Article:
Statistical Physics for Communications and Computer Science
Instructor | Nicolas Macris and Ruediger Urbanke |
Office | INR 134 |
Phone | +4121 6938114 |
nicolas.macris@epfl.ch | |
Office Hours | By appointment |
Lectures: Wednesdays 15h15 - 17h00, room BC02
Language: English
ECTS Crédits: 4, exam form: project.
Description
The aim of the course is to introduce the student to those fundamental notions of statistical physics which have found applications in communications, signal processing and computer science. The course will focus on systems which can be described by means of an underlying graphical model. These include in particular modern coding systems, compressed sensing and the random constraint satisfaction problem. We will be interested in the behavior of such systems in the infinite size limit. In particular, we focus on the emergence of phase transitions, how they can be analyzed, and how they relate to the behavior of efficient algorithms.
The students may choose to study more deeply one or the other of the topics discussed in class, as well as recent research directions, through a term project.
Tentative plan:
Part I: Models.
1. Models and Questions: Codes, Compressive Sensing and Satisfiability.
2. A few notions of statistical physics.
3. Formulation of coding, compressed sensing, satisfiability as spin-glasses.
4. The Curie-Weiss model and phase transitions.
Part II: Message passing algorithms.
5. Marginalization, Sum-Product and Belief Propagation.
6. Coding: belief propagation and density evolution.
7. Interlude: BP to TAP for the Sherrington-Kirkpatrick spin-glass.
8. Compressive sensing: Approximate message passing and state evolution.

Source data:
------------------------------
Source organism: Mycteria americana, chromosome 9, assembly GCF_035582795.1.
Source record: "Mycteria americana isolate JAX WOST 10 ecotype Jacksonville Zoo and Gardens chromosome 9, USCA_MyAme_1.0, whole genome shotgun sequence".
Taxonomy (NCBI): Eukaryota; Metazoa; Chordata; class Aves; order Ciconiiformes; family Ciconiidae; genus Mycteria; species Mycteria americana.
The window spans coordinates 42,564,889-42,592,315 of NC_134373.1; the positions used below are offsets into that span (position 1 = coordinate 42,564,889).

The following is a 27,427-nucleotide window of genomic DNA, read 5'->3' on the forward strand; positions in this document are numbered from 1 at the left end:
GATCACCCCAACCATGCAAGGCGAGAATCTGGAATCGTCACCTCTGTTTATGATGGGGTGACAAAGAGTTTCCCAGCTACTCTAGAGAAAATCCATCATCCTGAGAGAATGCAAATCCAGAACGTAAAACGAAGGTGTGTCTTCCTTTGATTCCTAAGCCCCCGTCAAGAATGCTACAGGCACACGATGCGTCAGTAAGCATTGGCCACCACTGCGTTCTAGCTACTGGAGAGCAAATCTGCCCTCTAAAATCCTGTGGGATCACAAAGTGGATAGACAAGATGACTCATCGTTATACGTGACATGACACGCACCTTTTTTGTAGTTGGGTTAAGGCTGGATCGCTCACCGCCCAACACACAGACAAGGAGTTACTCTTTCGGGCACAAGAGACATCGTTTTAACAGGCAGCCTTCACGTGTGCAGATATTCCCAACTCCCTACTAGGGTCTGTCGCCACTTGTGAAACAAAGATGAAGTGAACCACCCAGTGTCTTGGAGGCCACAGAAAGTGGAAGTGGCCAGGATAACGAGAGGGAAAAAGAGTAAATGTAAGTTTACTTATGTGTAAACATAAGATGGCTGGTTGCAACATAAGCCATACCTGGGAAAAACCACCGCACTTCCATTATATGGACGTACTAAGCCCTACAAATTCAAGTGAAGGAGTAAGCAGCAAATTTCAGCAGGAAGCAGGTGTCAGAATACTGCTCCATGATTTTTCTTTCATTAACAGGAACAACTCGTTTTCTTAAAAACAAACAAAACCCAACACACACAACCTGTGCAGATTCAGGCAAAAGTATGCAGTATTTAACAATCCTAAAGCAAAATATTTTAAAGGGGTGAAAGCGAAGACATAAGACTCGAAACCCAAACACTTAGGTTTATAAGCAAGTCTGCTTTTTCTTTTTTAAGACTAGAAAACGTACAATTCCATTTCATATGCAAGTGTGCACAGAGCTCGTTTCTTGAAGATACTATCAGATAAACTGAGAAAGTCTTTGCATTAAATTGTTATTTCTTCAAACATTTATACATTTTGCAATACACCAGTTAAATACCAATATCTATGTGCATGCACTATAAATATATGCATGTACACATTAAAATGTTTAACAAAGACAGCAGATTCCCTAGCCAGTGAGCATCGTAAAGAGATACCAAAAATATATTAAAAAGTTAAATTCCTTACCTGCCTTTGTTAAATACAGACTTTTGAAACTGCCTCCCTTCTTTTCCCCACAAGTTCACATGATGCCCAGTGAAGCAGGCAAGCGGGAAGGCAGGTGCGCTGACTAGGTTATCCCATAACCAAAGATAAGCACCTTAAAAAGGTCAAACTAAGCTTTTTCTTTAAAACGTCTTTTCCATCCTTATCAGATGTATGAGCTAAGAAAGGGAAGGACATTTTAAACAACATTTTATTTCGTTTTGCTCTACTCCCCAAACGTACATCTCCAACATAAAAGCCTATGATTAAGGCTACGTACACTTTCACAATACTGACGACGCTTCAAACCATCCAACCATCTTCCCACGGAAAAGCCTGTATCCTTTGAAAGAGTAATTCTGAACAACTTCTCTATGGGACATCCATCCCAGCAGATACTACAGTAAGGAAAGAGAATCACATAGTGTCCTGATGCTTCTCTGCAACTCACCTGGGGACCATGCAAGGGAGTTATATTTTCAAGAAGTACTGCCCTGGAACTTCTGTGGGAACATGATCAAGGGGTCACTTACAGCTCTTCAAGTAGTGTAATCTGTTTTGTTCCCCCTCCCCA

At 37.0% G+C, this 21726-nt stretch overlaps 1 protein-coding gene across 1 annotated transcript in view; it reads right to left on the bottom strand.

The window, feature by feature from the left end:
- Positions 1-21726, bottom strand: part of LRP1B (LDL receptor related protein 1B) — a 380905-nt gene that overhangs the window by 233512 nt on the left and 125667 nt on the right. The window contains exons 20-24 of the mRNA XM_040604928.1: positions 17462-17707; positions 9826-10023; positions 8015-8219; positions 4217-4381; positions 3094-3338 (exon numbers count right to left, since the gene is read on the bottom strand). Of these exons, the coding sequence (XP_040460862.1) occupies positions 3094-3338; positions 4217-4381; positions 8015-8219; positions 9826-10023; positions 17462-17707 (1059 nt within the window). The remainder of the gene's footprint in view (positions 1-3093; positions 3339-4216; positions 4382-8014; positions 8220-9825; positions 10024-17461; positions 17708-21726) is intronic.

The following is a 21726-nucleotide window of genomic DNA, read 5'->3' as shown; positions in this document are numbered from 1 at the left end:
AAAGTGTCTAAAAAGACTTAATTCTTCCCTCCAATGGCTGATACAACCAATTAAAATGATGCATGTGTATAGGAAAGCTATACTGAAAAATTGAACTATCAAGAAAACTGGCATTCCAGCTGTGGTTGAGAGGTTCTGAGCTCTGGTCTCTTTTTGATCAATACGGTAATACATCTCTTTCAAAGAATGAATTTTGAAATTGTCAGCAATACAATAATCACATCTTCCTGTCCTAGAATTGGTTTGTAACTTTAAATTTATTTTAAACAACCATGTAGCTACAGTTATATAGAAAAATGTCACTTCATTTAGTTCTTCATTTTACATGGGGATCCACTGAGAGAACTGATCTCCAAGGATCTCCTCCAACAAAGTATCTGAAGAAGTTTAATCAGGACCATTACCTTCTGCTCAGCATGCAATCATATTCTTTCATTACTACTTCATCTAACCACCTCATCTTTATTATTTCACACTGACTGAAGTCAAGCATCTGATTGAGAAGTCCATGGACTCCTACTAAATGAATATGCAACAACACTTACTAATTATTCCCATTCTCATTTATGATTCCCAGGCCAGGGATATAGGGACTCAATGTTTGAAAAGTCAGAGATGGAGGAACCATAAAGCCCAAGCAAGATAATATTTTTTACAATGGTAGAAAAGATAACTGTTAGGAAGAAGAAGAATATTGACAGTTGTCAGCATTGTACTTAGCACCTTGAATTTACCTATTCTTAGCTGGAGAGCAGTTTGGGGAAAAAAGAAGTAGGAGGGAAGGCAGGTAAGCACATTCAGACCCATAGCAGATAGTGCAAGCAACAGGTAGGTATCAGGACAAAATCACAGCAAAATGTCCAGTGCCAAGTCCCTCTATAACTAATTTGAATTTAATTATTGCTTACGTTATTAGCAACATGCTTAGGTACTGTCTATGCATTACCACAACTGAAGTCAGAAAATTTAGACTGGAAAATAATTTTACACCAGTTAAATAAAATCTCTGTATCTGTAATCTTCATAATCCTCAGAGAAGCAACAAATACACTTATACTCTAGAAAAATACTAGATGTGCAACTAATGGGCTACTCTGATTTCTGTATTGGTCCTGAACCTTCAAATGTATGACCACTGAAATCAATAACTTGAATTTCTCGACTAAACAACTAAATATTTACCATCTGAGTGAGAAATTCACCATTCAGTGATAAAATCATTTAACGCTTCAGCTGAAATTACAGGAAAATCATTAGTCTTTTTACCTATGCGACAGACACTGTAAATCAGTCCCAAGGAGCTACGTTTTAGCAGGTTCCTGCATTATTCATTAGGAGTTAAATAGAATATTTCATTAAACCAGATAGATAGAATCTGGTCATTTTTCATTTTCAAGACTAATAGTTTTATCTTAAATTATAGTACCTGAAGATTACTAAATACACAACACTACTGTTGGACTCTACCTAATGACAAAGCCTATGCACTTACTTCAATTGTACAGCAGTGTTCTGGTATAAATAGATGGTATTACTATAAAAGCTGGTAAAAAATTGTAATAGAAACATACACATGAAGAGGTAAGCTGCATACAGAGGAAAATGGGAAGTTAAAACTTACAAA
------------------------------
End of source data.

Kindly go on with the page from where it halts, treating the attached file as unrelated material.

9. Random K-sat: BP guided decimation.
Part III: Advanced topics.
10. The Bethe free energy and the replica symmetric formulas.
11. The Maxwell construction.
12. Spatial coupling and nucleation.
13. The cavity method and application to K-sat.
14. Random K-sat: survey propagation guided decimation.
Notes:
We have a set of notes in progress on which we work on. This statphyscom.pdf will be updated weekly to the most recent version.
Weekly Schedule
Date | Topic | Assignment | Due Date | Remarks | ||
---|---|---|---|---|---|---|
Feb 18 | Models and questions | hw1.pdf | always two weeks later | |||
Feb 25 | no class today | |||||
March 4 | Stat mech and reformulation of models | hw2.pdf | ||||
March 11 | Reformulation of coding and compressed sensing | hw3.pdf | ||||
March 18 | Reformulation - continuation | hw4.pdf | ||||
March 25 | Marginalization and Belief Propagation | hw5.pdf | ||||
April 1 | Application to coding, Density Evolution | hw6.pdf | ||||
April 8 | Easter break: self study the Curie-Weiss model | – | – | |||
April 15 | SK model: Belief Propagation and Thoules-Anderson-Palmer equations | hw8.pdf | ||||
April 22 | SK continuation | – | – | |||
April 29 and May 1 | Compressive sensing: AMP | hw9.pdf | ||||
May 8 | Compressive sensing: state evolution, Donoho-Tanner phase curve | hw10.pdf | ||||
May 13 | Bethe free energy and replica solution | project | ||||
May 20 | no class | project | ||||
May 27 | Replica solution for the BEC; potential function; Maxwell construction | project | ||||
Possible final projects | project-1.pdf | project-2.pdf |
Bibliography:
Statistical Physics of Spin Glasses and Information Processing, by H. Nishimori,
Oxford University Press, (2001).
Information Theory, Inference and Algorithms, by D. J. C. MacKay, Cambridge University Press (2003).
New Optimization Algorithms in Physics, Edited by A. K. Hartmann and H. Rieger,
Wiley (2004).
Modern Coding Theory, by T. Richardson and R. Urbanke, Cambridge University Press, (2008).\
Information, Physics and Computation, by M. Mezard and A. Montanari, Oxford Graduate Texts, (2009).
Exams and Grading
graded homeworks | 30% | for 6 of the weekly assignments |
final project | 70% | |
—————————- | ——- | |
total | 100% |